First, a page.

“I think you’re being slightly disrespectful by calling Spurs a step up,” Townsend told talkSPORT this week, presumably with a straight face. “I think Everton is one of the biggest clubs in England, one of the most historic clubs, one of the biggest fanbases.

“He’s already a hero at Everton for what he’s done. He’s a fantastic player and towards the end of the season the goals he scored to keep us up.”

Now Andros, bless him, has stumbled blindly into an absurdly extreme example of this phenomenon. His own three concluding words – “keep us up” – are alone enough to torpedo his own argument. Even under Nuno, Spurs never actually looked like they might need any help staying up.

There’s little point going further into explaining the myriad ways in which Tottenham are conspicuously a step up from Everton at the moment, but f*** it, we’ve nothing better to do so we might as well. If we stopped ourselves doing things just because there was little point then none of us would be here. Spurs, for instance, are in the Champions League. Spurs’ manager is Antonio Conte, and Everton’s manager is Frank Lampard. Spurs have the best of the modern stadiums, while Everton’s great old ground is falling down around them. And most obviously of all, Spurs are trying to buy Everton’s best players and offering them ones they don’t much want anymore in return.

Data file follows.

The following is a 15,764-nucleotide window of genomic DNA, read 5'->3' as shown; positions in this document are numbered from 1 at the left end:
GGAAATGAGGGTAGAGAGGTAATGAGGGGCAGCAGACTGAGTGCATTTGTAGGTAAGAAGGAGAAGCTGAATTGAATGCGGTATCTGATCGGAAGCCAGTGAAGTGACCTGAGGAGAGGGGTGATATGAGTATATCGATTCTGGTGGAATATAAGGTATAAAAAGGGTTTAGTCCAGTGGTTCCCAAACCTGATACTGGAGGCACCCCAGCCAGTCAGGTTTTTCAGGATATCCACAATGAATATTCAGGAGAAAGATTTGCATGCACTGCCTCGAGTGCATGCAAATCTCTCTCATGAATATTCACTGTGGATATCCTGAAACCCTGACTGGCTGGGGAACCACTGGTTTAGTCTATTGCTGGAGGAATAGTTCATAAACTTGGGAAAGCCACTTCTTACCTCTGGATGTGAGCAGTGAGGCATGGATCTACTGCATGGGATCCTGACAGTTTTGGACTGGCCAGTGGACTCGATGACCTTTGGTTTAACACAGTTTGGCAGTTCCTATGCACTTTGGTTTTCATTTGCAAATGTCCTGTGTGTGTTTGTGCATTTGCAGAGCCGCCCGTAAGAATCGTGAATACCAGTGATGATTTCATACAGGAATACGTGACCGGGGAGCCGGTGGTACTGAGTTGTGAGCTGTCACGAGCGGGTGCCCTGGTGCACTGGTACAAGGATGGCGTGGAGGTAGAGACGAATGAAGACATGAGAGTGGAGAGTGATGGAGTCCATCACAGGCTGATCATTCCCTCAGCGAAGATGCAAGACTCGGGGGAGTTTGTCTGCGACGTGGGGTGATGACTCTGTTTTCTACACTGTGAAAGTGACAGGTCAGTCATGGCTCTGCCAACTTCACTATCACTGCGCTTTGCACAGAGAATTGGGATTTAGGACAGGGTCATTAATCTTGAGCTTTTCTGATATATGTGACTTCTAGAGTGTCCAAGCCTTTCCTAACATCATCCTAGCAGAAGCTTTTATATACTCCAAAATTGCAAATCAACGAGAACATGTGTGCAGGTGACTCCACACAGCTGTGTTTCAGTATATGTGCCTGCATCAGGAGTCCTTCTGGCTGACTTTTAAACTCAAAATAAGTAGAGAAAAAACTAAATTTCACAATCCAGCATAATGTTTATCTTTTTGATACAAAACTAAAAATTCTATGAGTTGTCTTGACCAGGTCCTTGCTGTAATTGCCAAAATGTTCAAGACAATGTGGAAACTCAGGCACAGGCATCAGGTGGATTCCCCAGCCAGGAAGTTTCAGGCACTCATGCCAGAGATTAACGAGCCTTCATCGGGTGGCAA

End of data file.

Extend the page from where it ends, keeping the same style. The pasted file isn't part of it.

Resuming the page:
In fact, the only current similarity between Everton and Spurs is that Dele Alli couldn’t get a game for either of them.

Townsend’s may be the grandest such claim we have ever seen in the wild – certainly from a player or pundit – but it is still part of an old trope.

You can waste hours of your life arguing that Everton are a bigger club than Spurs. League titles would become a very important criterion here, for instance. But even the Toffee-est Toffee in Goodison couldn’t really argue Spurs aren’t a better option right now, however vexing that may be.